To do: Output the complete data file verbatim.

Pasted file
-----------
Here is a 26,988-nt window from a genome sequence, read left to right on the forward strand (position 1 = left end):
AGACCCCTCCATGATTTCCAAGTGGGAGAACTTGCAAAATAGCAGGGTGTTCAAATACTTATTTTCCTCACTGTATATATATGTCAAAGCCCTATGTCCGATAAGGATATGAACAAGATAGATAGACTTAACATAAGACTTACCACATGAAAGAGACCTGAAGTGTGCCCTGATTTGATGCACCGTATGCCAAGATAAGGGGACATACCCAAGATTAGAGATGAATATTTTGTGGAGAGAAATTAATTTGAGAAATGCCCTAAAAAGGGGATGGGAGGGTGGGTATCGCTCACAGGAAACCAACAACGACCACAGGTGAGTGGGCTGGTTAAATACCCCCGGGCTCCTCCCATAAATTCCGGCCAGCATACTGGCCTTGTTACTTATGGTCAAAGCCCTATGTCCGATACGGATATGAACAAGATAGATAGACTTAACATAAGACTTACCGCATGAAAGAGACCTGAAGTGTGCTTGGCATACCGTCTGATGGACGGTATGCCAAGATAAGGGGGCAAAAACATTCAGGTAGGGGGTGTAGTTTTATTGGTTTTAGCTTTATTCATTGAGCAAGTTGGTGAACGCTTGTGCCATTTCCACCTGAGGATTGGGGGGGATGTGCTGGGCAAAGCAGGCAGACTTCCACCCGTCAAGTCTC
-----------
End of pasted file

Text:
Here is a 26,988-nt window from a genome sequence, read left to right on the forward strand (position 1 = left end):
AGACCCCTCCATGATTTCCAAGTGGGAGAACTTGCAAAATAGCAGGGTGTTCAAATACTTATTTTCCTCACTGTATATATATGTCAAAGCCCTATGTCCGATAAGGATATGAACAAGATAGATAGACTTAACATAAGACTTACCACATGAAAGAGACCTGAAGTGTGCCCTGATTTGATGCACCGTATGCCAAGATAAGGGGACATACCCAAGATTAGAGATGAATATTTTGTGGAGAGAAATTAATTTGAGAAATGCCCTAAAAAGGGGATGGGAGGGTGGGTATCGCTCACAGGAAACCAACAACGACCACAGGTGAGTGGGCTGGTTAAATACCCCCGGGCTCCTCCCATAAATTCCGGCCAGCATACTGGCCTTGTTACTTATGGTCAAAGCCCTATGTCCGATACGGATATGAACAAGATAGATAGACTTAACATAAGACTTACCGCATGAAAGAGACCTGAAGTGTGCTTGGCATACCGTCTGATGGACGGTATGCCAAGATAAGGGGGCAAAAACATTCAGGTAGGGGGTGTAGTTTTATTGGTTTTAGCTTTATTCATTGAGCAAGTTGGTGAACGCTTGTGCCATTTCCACCTGAGGATTGGGGGGGATGTGCTGGGCAAAGCAGGCAGACTTCCACCCGTCAAGTCTC